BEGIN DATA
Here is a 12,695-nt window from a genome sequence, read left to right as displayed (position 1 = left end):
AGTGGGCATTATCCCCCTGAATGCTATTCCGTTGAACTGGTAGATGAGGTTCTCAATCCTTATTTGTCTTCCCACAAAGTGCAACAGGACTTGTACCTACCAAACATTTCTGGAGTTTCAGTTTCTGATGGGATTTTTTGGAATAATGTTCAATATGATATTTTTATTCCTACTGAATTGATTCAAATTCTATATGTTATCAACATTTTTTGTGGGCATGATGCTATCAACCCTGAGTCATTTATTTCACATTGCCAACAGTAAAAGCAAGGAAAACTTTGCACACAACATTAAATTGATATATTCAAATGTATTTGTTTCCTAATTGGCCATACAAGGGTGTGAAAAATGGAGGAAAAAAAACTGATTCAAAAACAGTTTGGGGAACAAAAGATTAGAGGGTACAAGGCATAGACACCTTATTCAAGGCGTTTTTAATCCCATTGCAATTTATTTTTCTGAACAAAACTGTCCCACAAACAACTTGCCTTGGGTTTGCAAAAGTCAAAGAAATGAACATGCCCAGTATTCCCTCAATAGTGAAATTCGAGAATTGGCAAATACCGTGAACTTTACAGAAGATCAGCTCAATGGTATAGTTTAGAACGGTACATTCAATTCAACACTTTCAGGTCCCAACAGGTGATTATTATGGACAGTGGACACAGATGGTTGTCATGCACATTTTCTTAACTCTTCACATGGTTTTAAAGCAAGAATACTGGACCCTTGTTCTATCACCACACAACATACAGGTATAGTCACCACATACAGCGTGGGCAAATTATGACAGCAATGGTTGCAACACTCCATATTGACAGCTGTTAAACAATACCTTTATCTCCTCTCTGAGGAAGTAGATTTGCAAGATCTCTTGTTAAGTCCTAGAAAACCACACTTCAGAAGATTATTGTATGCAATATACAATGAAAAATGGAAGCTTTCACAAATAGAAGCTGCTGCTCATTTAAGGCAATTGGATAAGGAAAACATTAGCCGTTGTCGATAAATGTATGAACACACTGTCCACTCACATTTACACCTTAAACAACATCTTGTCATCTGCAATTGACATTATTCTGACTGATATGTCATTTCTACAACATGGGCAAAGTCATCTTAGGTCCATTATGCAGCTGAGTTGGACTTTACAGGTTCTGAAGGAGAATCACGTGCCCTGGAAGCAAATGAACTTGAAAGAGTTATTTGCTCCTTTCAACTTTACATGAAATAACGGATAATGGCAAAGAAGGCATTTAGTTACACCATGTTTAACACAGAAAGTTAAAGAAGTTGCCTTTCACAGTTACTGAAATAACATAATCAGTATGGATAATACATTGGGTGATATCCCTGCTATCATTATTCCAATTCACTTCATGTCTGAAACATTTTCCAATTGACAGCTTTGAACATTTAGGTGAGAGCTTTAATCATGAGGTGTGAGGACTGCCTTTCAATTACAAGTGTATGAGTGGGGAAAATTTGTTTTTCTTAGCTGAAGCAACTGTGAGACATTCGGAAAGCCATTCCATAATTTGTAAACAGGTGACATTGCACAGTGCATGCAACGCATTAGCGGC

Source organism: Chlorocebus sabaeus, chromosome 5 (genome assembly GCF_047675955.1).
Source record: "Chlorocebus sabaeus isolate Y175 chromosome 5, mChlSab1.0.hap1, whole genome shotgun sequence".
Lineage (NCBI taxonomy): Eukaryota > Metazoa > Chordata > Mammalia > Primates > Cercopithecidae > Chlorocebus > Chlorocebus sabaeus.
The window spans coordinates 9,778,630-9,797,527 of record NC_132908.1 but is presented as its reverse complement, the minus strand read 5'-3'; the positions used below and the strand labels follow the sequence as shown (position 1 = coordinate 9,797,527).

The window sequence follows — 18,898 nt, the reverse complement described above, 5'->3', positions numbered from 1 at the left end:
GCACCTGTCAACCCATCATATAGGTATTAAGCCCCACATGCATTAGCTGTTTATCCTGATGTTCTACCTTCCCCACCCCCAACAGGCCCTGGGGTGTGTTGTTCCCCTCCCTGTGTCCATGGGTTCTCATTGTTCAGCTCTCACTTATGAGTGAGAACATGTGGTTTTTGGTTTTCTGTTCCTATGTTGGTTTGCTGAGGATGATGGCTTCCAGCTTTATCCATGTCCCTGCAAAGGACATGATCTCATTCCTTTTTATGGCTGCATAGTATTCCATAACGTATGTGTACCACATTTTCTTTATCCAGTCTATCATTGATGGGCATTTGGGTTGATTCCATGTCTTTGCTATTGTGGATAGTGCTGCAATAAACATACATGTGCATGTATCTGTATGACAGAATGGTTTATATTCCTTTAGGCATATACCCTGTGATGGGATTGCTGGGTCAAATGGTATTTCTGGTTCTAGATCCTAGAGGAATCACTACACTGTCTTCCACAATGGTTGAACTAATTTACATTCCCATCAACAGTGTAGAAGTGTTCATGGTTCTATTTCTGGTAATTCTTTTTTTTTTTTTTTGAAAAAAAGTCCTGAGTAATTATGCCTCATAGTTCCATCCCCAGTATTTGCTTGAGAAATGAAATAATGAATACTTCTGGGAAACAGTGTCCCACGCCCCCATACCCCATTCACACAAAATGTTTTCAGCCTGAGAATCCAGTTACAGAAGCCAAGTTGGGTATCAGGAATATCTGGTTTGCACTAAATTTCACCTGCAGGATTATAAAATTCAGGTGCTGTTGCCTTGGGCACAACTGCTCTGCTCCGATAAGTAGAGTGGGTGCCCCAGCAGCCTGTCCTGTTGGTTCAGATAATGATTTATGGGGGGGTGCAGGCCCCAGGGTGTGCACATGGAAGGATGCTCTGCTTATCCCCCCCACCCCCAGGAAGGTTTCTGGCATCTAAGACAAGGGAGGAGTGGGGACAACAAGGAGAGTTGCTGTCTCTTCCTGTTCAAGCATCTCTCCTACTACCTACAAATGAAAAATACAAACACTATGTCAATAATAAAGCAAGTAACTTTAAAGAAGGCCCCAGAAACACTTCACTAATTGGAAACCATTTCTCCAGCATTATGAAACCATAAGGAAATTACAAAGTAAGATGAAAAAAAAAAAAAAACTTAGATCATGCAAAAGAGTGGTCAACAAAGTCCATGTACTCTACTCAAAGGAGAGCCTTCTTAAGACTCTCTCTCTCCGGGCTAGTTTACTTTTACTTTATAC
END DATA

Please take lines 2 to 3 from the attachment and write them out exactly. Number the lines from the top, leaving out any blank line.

AGTGGGCATTATCCCCCTGAATGCTATTCCGTTGAACTGGTAGATGAGGTTCTCAATCCTTATTTGTCTTCCCACAAAGTGCAACAGGACTTGTACCTACCAAACATTTCTGGAGTTTCAGTTTCTGATGGGATTTTTTGGAATAATGTTCAATATGATATTTTTATTCCTACTGAATTGATTCAAATTCTATATGTTATCAACATTTTTTGTGGGCATGATGCTATCAACCCTGAGTCATTTATTTCACATTGCCAACAGTAAAAGCAAGGAAAACTTTGCACACAACATTAAATTGATATATTCAAATGTATTTGTTTCCTAATTGGCCATACAAGGGTGTGAAAAATGGAGGAAAAAAAACTGATTCAAAAACAGTTTGGGGAACAAAAGATTAGAGGGTACAAGGCATAGACACCTTATTCAAGGCGTTTTTAATCCCATTGCAATTTATTTTTCTGAACAAAACTGTCCCACAAACAACTTGCCTTGGGTTTGCAAAAGTCAAAGAAATGAACATGCCCAGTATTCCCTCAATAGTGAAATTCGAGAATTGGCAAATACCGTGAACTTTACAGAAGATCAGCTCAATGGTATAGTTTAGAACGGTACATTCAATTCAACACTTTCAGGTCCCAACAGGTGATTATTATGGACAGTGGACACAGATGGTTGTCATGCACATTTTCTTAACTCTTCACATGGTTTTAAAGCAAGAATACTGGACCCTTGTTCTATCACCACACAACATACAGGTATAGTCACCACATACAGCGTGGGCAAATTATGACAGCAATGGTTGCAACACTCCATATTGACAGCTGTTAAACAATACCTTTATCTCCTCTCTGAGGAAGTAGATTTGCAAGATCTCTTGTTAAGTCCTAGAAAACCACACTTCAGAAGATTATTGTATGCAATATACAATGAAAAATGGAAGCTTTCACAAATAGAAGCTGCTGCTCATTTAAGGCAATTGGATAAGGAAAACATTAGCCGTTGTCGATAAATGTATGAACACACTGTCCACTCACATTTACACCTTAAACAACATCTTGTCATCTGCAATTGACATTATTCTGACTGATATGTCATTTCTACAACATGGGCAAAGTCATCTTAGGTCCATTATGCAGCTGAGTTGGACTTTACAGGTTCTGAAGGAGAATCACGTGCCCTGGAAGCAAATGAACTTGAAAGAGTTATTTGCTCCTTTCAACTTTACATGAAATAACGGATAATGGCAAAGAAGGCATTTAGTTACACCATGTTTAACACAGAAAGTTAAAGAAGTTGCCTTTCACAGTTACTGAAATAACATAATCAGTATGGATAATACATTGGGTGATATCCCTGCTATCATTATTCCAATTCACTTCATGTCTGAAACATTTTCCAATTGACAGCTTTGAACATTTAGGTGAGAGCTTTAATCATGAGGTGTGAGGACTGCCTTTCAATTACAAGTGTATGAGTGGGGAAAATTTGTTTTTCTTAGCTGAAGCAACTGTGAGACATTCGGAAAGCCATTCCATAATTTGTAAACAGGTGACATTGCACAGTGCATGCAACGCATTAGCGGC

Source organism: Chlorocebus sabaeus, chromosome 5 (genome assembly GCF_047675955.1).